Oral Health 2020 program seeks to end dental disease in kids

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In a time of continued partisan politics when it comes to funding dental and healthcare programs on every level, the DentaQuest Foundation has launched its latest and maybe most ambitious project, Oral Health 2020, with an overall goal of eradicating dental disease in children and improving oral health across the life span.

With four goals broken into subgoals (see sidebar below), this initiative aims to expand on the foundation's Oral Health 2014 program's work in creating a national network of national, state, and community-based change agents dedicated to improving the oral health of all.

“Our strategy is to identify and engage more diverse partners, to determine where are the most significant disparities, and then employ strategies that reach those groups.”
— Brian Souza, managing director,
     DentaQuest Foundation

DrBicuspid.com talked with Michael Monopoli, DMD, MPH, director of policy and programs for the DentaQuest Foundation, and Brian Souza, managing director of the foundation, about the goals of the Oral Health 2020 initiative; specific strategies to engage vendors, partners, and the community; and how to measure the success of the initiative.

Oral Health 2020 is a nationwide initiative that came out of work and investments that have been ongoing for a number of years, according to Souza.

"Oral Health 2020 is as an initiative of the foundation to engage and activate a broad and diverse group of stakeholders across the country around the achievement of specific and important goals for improving the oral health of all," he said.

Raising awareness of the issues is important, he noted, but it was also important to continue and increase "the successes that are happening across the country."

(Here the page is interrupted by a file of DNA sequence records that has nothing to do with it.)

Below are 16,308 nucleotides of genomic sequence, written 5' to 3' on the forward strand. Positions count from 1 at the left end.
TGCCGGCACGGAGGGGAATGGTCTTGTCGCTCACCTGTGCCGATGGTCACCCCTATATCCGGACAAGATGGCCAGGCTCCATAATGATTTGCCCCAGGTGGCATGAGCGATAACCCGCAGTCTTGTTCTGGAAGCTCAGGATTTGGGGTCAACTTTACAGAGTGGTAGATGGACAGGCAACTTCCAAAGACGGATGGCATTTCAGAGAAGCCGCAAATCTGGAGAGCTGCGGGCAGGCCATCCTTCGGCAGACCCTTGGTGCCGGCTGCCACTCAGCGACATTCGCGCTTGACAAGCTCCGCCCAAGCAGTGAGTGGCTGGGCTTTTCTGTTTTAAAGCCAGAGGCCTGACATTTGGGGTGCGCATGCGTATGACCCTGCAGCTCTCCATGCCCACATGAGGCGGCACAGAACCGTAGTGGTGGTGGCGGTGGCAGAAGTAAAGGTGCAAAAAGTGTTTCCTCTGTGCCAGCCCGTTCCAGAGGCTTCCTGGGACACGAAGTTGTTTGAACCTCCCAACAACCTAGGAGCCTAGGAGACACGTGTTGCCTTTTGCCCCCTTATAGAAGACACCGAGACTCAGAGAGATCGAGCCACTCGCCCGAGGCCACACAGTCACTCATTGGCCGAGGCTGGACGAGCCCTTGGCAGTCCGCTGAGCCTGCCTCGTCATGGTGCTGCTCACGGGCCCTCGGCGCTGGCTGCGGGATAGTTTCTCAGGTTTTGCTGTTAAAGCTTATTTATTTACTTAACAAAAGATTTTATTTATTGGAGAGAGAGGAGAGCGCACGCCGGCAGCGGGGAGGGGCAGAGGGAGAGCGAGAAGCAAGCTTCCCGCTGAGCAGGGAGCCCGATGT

Impressive goals are a starting point, but it takes specific, detailed strategies to see them come to fruition. Dr. Monopoli said those strategies are multifaceted.

"The central role for the foundation is to work toward developing the resources, background, and the information that those who are advocating for change can utilize," he said.

It is up to the foundation to study successes and build on those, Dr. Monopoli noted.

"We have to look at what specifically worked in some states," he said. "In some cases, this will show us how to engage policymakers and influential decision-makers."

A key strategy is to build off "formative investments" the foundation has made over the last several years, Souza said. He cited one goal in particular, the goal of having oral health incorporated into systems of the 10 largest public school districts in the U.S.

"We have been working with and investing in the Los Angeles district for the last two-and-a-half years," he said. "We've been working with the LA Trust for Children's Health to map out and integrate a strategy. We're asking questions like: 'What is the district-wide policy (or set of policies) that is needed to make an oral health program work?' 'How should this program be financed?' 'Who will provide the care?' and 'How do we engage parents in the schools?' "

Another goal, to have 75% of children reach age 5 without a cavity, takes a deeper analysis of the numbers and more inclusive strategies, Souza said.

"The best data we have suggest 70% of children reach age 5 without a cavity, if you look across all the children," he said.

But, those are only overall numbers.

"The moment you go a level below that and look at a slice of the data based on socioeconomic or race/ethnicity, you see those numbers drop pretty dramatically," Souza said. "Our strategy is to identify and engage more diverse partners, determine where are the most significant disparities, and then employ strategies that reach those groups."

According to Souza, the foundation has to ask how to better engage new and expecting parents, the dental and medical communities, and the social services sector as partners to achieving this goal.

Dr. Monopoli summed up the foundation's role as to creating the resources and providing the background materials.

"We play that role, but it's the people in the community, the grantees, and our partners who are the ones moving things forward," he said.

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